Toughie 913

Toughie No 913 by Notabilis

Quality Always Shines Through

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BD Rating – Difficulty ****Enjoyment *****

Greeting from a snow-bound Worcestershire. The third, and best, of a trio of excellent Toughies, this puzzle really was a pleasure to solve.

Please leave a comment telling us what you thought. You can also add your assessment by selecting from one to five stars at the bottom of the post.

Across

1a    Dull backing among acacias or phloxes (7)
{PROSAIC} – reversed (backing) and hidden (among) in the clue

5a    Was woozy pedestrian briefly stuck in Slough? (7)
{SWAMPED} – a verb meaning was woozy or dizzy followed by PED(estrian)

9a    Rose fruit in soft drink? I’m grateful for party snack (9)
{CHIPOLATA} – the fruit of the rose inside a soft drink followed by a two-letter expression of gratitude

10a    Omnishambles initially limited by Conservative is characterised by bedlam (5)
{CHAOS} – the initial letter of Omnishambles inside (limited by) C(onservative) and a verb meaning is characterised by or possesses

11a    Slight cunning, always seeing Time Out as narrow-minded (7)
{INSULAR} – a slight or slur followed by cunning or craft, with the T(ime) removed from each part (always seeing Time out)

12a    Small bike making a comeback, also in sports grounds (7)
{SCOOTER} –an adverb meaning also inside a shortened word for sports grounds, all reversed (making a comeback)

13a    Nuts need cynic’s coarseness (9)
{INDECENCY} – an anagram (nuts) of NEED CYNIC

16a    Pacific state vanishes in disaster for friendship (5)
{AMITY} – drop (vanishes) CAL (California, Pacific state) from the front of a disaster

17a    Smooth shape of bolt sheathed by bar (5)
{SUAVE} – a single-letter into which a bolt can be shaped inside (sheathed by) a preposition meaning bar or except for

18a    Witch‘s word introducing alternative female deity among saints (9)
{SORCERESS} – the word which introduces an alternative followed by the Roman goddess of agriculture and corn inside (among) a pair of Ss (the single-letter abbreviation for saint)

21a    Someone reserved parking; I’m doubtful he’ll stop moving vehicles (7)
{CLAMPER} – someone who is reserved or reticent followed by P(arking) and a two-letter interjection meaning I’m doubtful gives someone who will stop stationary vehicles from moving

22a    Parisian from Tours gets placed in rowing (7)
{DISPUTE} – the French (Parisian) for from around (tours) a phrase (2,3) meaning gets placed gives rowing as in an argument, not on the water!

25a    Red, not counting last of Rioja, is not too dry (5)
{MOIST} – a Chinese communist (red) without (not counting) the final letter (last) of RiojA

26a    Pick out unfinished carrying surface, the kind fork-lifts take back (4,5)
{TELL APART} – a surface used for carrying without its final letter (unfinished) followed a platform for lifting and stacking goods, used with a fork-lift truck, all reversed (take back)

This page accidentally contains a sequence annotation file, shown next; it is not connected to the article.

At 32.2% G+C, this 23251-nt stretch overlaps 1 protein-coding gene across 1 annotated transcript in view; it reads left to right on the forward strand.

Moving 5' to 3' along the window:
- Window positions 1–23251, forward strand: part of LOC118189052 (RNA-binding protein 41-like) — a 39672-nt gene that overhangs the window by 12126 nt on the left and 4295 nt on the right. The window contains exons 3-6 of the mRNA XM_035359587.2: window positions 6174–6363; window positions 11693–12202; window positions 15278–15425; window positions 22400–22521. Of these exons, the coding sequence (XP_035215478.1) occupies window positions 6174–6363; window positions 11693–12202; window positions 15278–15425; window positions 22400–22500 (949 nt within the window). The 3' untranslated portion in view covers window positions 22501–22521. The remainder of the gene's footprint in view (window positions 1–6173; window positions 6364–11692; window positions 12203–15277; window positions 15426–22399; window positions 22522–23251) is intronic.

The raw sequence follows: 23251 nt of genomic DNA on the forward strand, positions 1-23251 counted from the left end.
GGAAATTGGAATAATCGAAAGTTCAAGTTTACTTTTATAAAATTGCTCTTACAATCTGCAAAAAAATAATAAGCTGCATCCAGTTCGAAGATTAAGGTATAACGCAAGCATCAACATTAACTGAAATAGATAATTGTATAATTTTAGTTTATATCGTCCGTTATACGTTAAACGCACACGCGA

27a    Hospital sell-off you once rejected as part of small fringe (7)
{EYELASH} – H(ospital) followed by a sell-off and the old word for you (you once) all reversed (rejected)

28a    Set of instructions concerned with keeping public at home (7)
{ROUTINE} – a two-letter word meaning concerned with around (keeping) words meaning public and at home

Down

1d    Italian bar worker taking lid off frothy coffees (7)
{PUCCINI} – this Italian composer is derived by dropping (off) the lid (cap) from some frothy coffees

2d    Wring 25 drops (5)
{OMITS} – an anagram (wring) of the answer to 25 across

3d    Key-ring? (5)
{ATOLL} – a musical key followed by a verb meaning to ring gives a ring-shaped coral reef or key

4d    Retail group admitting gross humiliation (7)
{CHAGRIN} – a group of retail stores spread across the country around GR(oss)

5d    Demon on board resorts to raise (very high) (7)
{SPASSKY} – a former world chess champion (demon on board) comes from resorts with mineral springs followed by a verb meaning to raise, for example a cricket ball, very high

6d    Governors in South Africa House go through the roof’s attachment to floor (9)
{ANCHORAGE} – the ruling party in South Africa followed by HO(use) and a verb meaning to go through the roof

7d    Perhaps bushy Scotsman’s gear turns up when shaver comes round (5-4)
{PLANT-LIKE} – reverse (turns up) an item of clothing word by a Scotsman inside (comes round) a tool used to shave wood

8d    Level weight system follows regularly observed diets (7)
{DESTROY} – a verb meaning to level or raze is derived from a weight system after (follows) the even letters (regularly observed) of DiEtS

14d    Old violins which broken red cases render playable (9)
{DRAMATISE} – some old violins (not Stradivari, but the other famous Italian make) inside (cases) an anagram (broken) of RED gives a verb meaning turn into a play

15d    Doctor to palace seizing Republican for old queen (9)